This is her first book and in it she tells the story of an average Nigerian girl, her name is Edikan, and the hurdles she has to cross going through different stages of life; from schooling and then the ultimate, “Life After School”.
Even though the title refers to being single and 29, a lot is said about Edikan’s childhood, the troubles with living away from family for most of her formative years. The description of the religious scrupulosity of her aunt was very apt and was quite hilarious.
I had to take breaks while reading because I didn’t want the story to end too quickly.
I can easily relate to Edikan’s story as she goes from childhood to womanhood, being a Nigerian and also a single-pringle. When you are done with schooling and there is no ‘man’ in sight, it won’t take long before friends and family (sometimes totally random strangers) start troubling your sweet existence. If you live with your parents and forget to do the dishes ONE TIME, you may hear your mum say “who will marry you if you keep acting this way?” or they prescribe various prophets and prayer points to bring the husband faster; I think praying is wonderful, don’t get me wrong, but can society take a chill pill on the marriage issue?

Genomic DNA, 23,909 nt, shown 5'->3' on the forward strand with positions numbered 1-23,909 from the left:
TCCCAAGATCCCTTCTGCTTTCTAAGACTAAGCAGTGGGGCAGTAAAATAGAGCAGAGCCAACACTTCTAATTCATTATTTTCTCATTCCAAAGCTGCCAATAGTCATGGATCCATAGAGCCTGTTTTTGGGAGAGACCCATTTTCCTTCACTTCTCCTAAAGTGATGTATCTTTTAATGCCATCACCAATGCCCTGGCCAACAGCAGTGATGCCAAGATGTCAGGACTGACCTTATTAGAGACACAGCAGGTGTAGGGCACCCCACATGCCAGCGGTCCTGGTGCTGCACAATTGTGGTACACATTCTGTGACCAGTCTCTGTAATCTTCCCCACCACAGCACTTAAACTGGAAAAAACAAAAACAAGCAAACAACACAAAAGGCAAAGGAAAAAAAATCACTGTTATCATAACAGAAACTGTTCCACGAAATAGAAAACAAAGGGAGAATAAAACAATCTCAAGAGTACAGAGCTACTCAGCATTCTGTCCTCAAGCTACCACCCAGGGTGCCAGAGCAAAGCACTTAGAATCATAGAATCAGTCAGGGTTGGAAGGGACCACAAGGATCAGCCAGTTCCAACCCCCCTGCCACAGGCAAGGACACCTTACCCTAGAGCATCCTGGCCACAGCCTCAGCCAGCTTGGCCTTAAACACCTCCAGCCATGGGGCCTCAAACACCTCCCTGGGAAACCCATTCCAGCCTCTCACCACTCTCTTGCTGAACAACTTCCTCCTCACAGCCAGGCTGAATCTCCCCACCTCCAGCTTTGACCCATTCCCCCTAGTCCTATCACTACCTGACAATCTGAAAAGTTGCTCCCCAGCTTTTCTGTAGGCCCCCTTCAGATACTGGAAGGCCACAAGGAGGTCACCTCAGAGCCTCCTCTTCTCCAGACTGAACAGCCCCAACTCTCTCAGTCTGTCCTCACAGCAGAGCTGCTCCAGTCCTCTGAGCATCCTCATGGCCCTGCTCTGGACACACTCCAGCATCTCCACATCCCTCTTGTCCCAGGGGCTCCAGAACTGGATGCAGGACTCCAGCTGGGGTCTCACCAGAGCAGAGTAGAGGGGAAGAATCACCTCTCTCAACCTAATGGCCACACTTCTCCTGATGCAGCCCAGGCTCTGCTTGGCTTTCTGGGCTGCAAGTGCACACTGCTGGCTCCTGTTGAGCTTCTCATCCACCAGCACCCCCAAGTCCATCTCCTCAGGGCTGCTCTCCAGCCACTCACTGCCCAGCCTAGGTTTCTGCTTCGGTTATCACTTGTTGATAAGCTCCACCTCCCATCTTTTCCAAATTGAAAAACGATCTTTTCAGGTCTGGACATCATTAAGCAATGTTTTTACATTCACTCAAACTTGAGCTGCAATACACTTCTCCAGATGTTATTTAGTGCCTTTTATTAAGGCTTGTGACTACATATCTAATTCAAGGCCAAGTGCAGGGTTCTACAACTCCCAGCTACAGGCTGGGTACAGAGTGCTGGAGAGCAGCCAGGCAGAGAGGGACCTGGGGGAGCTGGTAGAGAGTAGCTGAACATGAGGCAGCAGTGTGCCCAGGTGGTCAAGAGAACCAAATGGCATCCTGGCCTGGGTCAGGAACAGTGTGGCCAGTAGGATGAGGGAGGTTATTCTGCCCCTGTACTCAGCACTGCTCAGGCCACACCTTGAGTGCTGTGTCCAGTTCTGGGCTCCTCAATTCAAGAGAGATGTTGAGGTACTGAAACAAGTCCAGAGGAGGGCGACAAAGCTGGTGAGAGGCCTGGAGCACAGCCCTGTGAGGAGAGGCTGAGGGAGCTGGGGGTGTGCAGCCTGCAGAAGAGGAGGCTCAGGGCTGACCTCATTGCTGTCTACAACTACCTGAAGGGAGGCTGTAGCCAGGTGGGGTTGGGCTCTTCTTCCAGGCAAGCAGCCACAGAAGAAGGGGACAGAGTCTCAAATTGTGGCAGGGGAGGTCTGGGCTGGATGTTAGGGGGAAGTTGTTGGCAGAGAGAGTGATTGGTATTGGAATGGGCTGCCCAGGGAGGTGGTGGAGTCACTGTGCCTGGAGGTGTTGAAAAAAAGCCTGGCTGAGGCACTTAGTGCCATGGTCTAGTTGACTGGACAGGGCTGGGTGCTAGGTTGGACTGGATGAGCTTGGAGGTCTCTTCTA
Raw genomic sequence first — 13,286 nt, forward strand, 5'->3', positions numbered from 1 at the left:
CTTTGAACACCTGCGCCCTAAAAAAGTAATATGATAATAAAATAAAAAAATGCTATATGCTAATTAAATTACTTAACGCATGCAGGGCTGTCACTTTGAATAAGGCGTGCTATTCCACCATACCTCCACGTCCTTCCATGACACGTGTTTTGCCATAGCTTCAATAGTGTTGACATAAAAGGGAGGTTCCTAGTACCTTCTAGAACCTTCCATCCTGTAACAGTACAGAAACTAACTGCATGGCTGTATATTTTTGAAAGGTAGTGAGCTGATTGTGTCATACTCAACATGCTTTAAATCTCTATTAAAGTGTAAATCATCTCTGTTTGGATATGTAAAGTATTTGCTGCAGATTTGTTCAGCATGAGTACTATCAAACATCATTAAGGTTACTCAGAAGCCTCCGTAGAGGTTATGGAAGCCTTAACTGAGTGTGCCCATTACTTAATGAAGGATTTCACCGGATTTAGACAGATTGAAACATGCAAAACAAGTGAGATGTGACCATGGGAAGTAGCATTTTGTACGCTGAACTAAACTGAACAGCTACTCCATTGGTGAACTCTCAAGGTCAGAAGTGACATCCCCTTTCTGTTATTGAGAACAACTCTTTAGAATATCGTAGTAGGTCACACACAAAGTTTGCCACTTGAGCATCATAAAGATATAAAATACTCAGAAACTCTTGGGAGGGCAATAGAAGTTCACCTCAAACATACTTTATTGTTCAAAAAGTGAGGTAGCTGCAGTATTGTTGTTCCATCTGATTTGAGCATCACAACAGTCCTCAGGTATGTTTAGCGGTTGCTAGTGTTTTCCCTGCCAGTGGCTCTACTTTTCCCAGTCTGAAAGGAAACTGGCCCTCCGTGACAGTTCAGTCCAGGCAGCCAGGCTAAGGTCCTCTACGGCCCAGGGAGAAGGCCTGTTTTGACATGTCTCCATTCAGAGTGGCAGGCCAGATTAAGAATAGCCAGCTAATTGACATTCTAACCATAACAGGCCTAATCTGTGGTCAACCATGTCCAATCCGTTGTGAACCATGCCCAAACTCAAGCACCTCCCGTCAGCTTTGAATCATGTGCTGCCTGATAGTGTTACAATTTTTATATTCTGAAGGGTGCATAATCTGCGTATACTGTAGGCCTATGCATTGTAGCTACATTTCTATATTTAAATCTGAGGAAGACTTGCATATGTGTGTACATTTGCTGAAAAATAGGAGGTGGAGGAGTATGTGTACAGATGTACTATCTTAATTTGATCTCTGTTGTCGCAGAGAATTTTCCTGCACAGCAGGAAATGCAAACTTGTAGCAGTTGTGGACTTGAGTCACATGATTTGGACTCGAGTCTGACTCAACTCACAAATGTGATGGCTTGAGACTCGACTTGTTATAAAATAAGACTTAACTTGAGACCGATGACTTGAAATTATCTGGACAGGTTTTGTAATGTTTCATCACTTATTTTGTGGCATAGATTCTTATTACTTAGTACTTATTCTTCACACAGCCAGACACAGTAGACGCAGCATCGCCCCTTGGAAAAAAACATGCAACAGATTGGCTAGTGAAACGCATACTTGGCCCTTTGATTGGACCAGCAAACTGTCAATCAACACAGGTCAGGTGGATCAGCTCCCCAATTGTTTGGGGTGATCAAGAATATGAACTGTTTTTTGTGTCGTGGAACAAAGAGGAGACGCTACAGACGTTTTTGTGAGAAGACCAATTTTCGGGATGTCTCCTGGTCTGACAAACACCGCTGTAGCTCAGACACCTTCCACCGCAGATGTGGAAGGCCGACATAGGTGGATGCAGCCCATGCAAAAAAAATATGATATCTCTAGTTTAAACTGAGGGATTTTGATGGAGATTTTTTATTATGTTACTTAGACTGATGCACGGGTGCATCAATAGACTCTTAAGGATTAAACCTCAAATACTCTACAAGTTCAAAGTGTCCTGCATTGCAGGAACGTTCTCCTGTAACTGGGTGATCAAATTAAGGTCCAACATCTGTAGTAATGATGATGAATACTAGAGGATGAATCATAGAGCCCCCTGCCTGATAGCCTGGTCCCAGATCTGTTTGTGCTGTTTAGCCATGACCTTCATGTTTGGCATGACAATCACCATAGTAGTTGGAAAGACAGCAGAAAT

Thank God Edikan hit the jackpot at the end of the story…Lol
I was sad when the book ended because I was hoping to see some more; did she and Ifeanyi get married? (Lol, I am not against marriage o, I love it even)How did her new life pan out?
A learning point from the story was to never underestimate the power of friendships. At various stages, she had friends that helped her and she later found a wonderful friend in Ifeanyi.
I think NaijaSingleGirl needs to write a sequel ASAP.
If you are looking for a good read and a good laugh, you should read “29, Single and Nigerian”.